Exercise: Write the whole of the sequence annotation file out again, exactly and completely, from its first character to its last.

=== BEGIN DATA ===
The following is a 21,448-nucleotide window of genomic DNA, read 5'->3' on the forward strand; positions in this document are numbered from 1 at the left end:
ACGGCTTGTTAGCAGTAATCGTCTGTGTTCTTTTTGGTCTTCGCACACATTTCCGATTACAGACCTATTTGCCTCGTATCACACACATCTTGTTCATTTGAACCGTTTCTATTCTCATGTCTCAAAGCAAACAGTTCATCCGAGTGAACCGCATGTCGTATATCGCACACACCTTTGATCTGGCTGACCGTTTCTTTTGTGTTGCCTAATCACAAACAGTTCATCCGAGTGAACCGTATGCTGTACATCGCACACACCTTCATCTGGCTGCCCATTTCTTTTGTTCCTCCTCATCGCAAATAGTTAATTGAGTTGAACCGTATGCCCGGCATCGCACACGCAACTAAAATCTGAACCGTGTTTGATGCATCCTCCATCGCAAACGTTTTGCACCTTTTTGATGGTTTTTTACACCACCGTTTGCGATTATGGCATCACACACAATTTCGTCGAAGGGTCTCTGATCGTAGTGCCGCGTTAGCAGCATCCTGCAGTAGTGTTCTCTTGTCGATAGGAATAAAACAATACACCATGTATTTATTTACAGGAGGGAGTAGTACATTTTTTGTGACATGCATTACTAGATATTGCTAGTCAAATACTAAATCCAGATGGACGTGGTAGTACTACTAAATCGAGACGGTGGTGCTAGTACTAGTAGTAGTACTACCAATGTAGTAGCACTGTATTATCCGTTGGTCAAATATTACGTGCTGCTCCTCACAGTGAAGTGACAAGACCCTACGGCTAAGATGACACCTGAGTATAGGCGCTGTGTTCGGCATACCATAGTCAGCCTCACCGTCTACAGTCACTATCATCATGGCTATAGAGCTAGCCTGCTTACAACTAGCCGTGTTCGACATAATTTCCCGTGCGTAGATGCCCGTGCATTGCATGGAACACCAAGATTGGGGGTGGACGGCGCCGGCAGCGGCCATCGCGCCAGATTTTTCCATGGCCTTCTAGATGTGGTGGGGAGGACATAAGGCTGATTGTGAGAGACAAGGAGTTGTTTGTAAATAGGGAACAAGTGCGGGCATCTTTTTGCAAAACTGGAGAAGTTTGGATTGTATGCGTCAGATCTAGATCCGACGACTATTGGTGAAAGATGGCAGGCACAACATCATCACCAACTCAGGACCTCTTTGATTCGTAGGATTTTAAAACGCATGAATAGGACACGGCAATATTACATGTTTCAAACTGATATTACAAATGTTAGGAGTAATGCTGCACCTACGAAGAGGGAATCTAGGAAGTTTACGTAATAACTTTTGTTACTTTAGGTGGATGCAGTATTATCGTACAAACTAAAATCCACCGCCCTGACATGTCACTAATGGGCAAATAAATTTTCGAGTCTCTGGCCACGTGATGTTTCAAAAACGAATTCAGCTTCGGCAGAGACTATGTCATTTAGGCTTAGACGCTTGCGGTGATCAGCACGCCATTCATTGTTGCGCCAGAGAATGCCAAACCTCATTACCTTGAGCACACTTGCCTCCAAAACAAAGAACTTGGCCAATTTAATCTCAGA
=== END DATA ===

The following is a 21,448-nucleotide window of genomic DNA, read 5'->3' on the forward strand; positions in this document are numbered from 1 at the left end:
ACGGCTTGTTAGCAGTAATCGTCTGTGTTCTTTTTGGTCTTCGCACACATTTCCGATTACAGACCTATTTGCCTCGTATCACACACATCTTGTTCATTTGAACCGTTTCTATTCTCATGTCTCAAAGCAAACAGTTCATCCGAGTGAACCGCATGTCGTATATCGCACACACCTTTGATCTGGCTGACCGTTTCTTTTGTGTTGCCTAATCACAAACAGTTCATCCGAGTGAACCGTATGCTGTACATCGCACACACCTTCATCTGGCTGCCCATTTCTTTTGTTCCTCCTCATCGCAAATAGTTAATTGAGTTGAACCGTATGCCCGGCATCGCACACGCAACTAAAATCTGAACCGTGTTTGATGCATCCTCCATCGCAAACGTTTTGCACCTTTTTGATGGTTTTTTACACCACCGTTTGCGATTATGGCATCACACACAATTTCGTCGAAGGGTCTCTGATCGTAGTGCCGCGTTAGCAGCATCCTGCAGTAGTGTTCTCTTGTCGATAGGAATAAAACAATACACCATGTATTTATTTACAGGAGGGAGTAGTACATTTTTTGTGACATGCATTACTAGATATTGCTAGTCAAATACTAAATCCAGATGGACGTGGTAGTACTACTAAATCGAGACGGTGGTGCTAGTACTAGTAGTAGTACTACCAATGTAGTAGCACTGTATTATCCGTTGGTCAAATATTACGTGCTGCTCCTCACAGTGAAGTGACAAGACCCTACGGCTAAGATGACACCTGAGTATAGGCGCTGTGTTCGGCATACCATAGTCAGCCTCACCGTCTACAGTCACTATCATCATGGCTATAGAGCTAGCCTGCTTACAACTAGCCGTGTTCGACATAATTTCCCGTGCGTAGATGCCCGTGCATTGCATGGAACACCAAGATTGGGGGTGGACGGCGCCGGCAGCGGCCATCGCGCCAGATTTTTCCATGGCCTTCTAGATGTGGTGGGGAGGACATAAGGCTGATTGTGAGAGACAAGGAGTTGTTTGTAAATAGGGAACAAGTGCGGGCATCTTTTTGCAAAACTGGAGAAGTTTGGATTGTATGCGTCAGATCTAGATCCGACGACTATTGGTGAAAGATGGCAGGCACAACATCATCACCAACTCAGGACCTCTTTGATTCGTAGGATTTTAAAACGCATGAATAGGACACGGCAATATTACATGTTTCAAACTGATATTACAAATGTTAGGAGTAATGCTGCACCTACGAAGAGGGAATCTAGGAAGTTTACGTAATAACTTTTGTTACTTTAGGTGGATGCAGTATTATCGTACAAACTAAAATCCACCGCCCTGACATGTCACTAATGGGCAAATAAATTTTCGAGTCTCTGGCCACGTGATGTTTCAAAAACGAATTCAGCTTCGGCAGAGACTATGTCATTTAGGCTTAGACGCTTGCGGTGATCAGCACGCCATTCATTGTTGCGCCAGAGAATGCCAAACCTCATTACCTTGAGCACACTTGCCTCCAAAACAAAGAACTTGGCCAATTTAATCTCAGA